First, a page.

Luis Rubio

A virtue of the President that merits recognition is transparency: in contrast with his recent predecessors, there is full congruence between his discourse and his vision of the country and of the function of politics and its relationship with the economy. He tells it as he sees it. Different from his forerunners, he entertains not the least concern for claiming to be what he is not, nor the least intention of governing for everyone. Nor does he claim to resolve the country’s problems nor much less to create a platform for the future. His agenda waxes nostalgic as does his congruous vision. The question is whether it is sustainable.

In the eighties Mexico abruptly changed direction in its strategy of development. Therein lies the President’s great bone of contention: his vendetta regarding it derives from that moment in Mexico’s history believing that the post-Revolutionary development project was betrayed. Behind this notion lies a nodal fallacy: that the change was voluntary promoted by contrived technocrats who did not know the country’s history and who, consequently, imposed a world view contrary to the interests of the nation.

The veering off course that the country underwent during those years responded to two inescapable circumstances:  one was the virtual bankruptcy of the Mexican government at the beginning of the eighties. The immediate cause of the crash was the fiscal excesses of the governments of Echeveria and López Portillo, which precipitated the economic collapse of 1982, the debt crisis, a recession nearly a decade long and extraordinary levels of inflation. The indirect cause was that those governments resorted to the concentration of power and functions in the presidency with the objective of restoring the capacity of economic growth, which resulted in being impossible, provoking the collapse. The pretense that by pursuing today the failed objectives of that time could end otherwise simply by avoiding fiscal excesses is unsustainable.

The other cause of the crash was that the world had changed. What the technocrats, despised by the president, observed was that the so-called model of “stabilizing development” that had yielded such good results in prior decades was no longer sustainable. If the objective was to advance and accelerate the development, the country would have to change its growth model, in congruence with the growing diminution of barriers to industrial, commercial, financial and informational exchanges that the technology had begun to drive. In a word: Mexico had to immerse itself in the world or be immersed in the crisis.

The great challenge in attaining those grandiose objectives lay in the incompatibility of the old political system with a modern economy, one integrated with the rest of the world. That is, to be successful, the country had not only to change its economy, but also all its internal structures. However, the “secret” behind the abrupt swerve in direction in the economic project that started in the eighties was that the “real” objective was that of reinitiating the accelerated growth of the economy to avoid modifying the political system. The incompatibility here was understood, but it was claimed to be manageable.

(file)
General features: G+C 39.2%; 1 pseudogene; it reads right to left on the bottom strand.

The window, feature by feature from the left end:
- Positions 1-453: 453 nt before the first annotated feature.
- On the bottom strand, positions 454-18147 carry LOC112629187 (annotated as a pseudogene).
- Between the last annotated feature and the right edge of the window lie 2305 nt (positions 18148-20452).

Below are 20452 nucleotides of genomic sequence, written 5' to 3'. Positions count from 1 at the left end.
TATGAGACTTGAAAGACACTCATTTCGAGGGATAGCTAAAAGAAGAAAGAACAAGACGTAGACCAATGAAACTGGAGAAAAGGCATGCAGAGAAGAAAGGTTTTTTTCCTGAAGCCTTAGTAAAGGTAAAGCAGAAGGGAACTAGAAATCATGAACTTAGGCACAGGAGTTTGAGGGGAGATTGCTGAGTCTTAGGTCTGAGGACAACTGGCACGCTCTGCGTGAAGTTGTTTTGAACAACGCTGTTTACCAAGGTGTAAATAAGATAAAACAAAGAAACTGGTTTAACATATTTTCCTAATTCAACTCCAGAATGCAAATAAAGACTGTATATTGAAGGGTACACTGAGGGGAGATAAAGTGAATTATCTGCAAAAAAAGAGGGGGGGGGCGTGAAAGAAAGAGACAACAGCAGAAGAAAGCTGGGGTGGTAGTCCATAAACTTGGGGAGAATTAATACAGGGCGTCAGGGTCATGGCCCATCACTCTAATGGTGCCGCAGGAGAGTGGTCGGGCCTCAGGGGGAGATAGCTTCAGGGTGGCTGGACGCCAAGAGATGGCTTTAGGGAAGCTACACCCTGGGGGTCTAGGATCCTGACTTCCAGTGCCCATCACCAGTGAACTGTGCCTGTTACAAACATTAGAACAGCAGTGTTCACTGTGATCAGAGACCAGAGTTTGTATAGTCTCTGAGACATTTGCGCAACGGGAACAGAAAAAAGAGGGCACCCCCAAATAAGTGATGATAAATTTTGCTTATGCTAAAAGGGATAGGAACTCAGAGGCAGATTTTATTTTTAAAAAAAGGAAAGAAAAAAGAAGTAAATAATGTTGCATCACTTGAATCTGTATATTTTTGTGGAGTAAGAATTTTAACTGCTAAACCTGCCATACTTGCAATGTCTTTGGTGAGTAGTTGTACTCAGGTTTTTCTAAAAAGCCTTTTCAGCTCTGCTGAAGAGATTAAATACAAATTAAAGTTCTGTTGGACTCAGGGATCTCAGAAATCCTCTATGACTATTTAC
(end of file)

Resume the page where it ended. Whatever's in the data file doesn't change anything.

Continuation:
In that contradiction, in that original sin, resides the true difference between the current government and its precursors. The governments of the eighties forward carried out multiple institutional reforms, all of those conceived to protect the economic reforms and confer effective content on the regulations that were required because of both the reforms themselves and of the commercial agreements that had been negotiated.  Thus, were born the regulatory entities in matters of competition, communications, energy, etcetera. In parallel fashion, the Supreme Court of Justice was reformed and, in ministering to the growing post-electoral conflict, the electoral institutions were built.

The paradigm was one of limiting the vast presidential powers, which the presidents that came thereafter observed, at least by keeping appearances. Along the way, incongruencies presented themselves that produced the clash between the demands of a modern economy and the tangible reality at ground zero: beginning with the vast regional disparities in growth, but also the rise pf organized crime, the violence and the insecurity of the population, the dysfunctionality in the Federation–States relationship, and the perverse incentives of the local authorities in fiscal, security and judicial matters.

Those incoherencies and contradictions are the essence of the break brought about by AMLO. In contrast with former presidents, he has acted under a distinct paradigm: he does not profess to construct a modern country. Rather, his project consists of exactly the opposite, in cancelling the modern part of the country to restore the congruence between the economic and the political.

From that perspective, there is no need for him to provide explanations on the espionage engaged in by the government, on the fate of the public expenditure or on the links between his government and the other nations to which he devotes time and resources. In a closed system, one that is introverted (and inevitably authoritarian), the government does not have to explain anything.

The incongruencies are real and within sight of all. The new incongruency lies in pretending that what does function can be cancelled instead of resolving what stands in its way.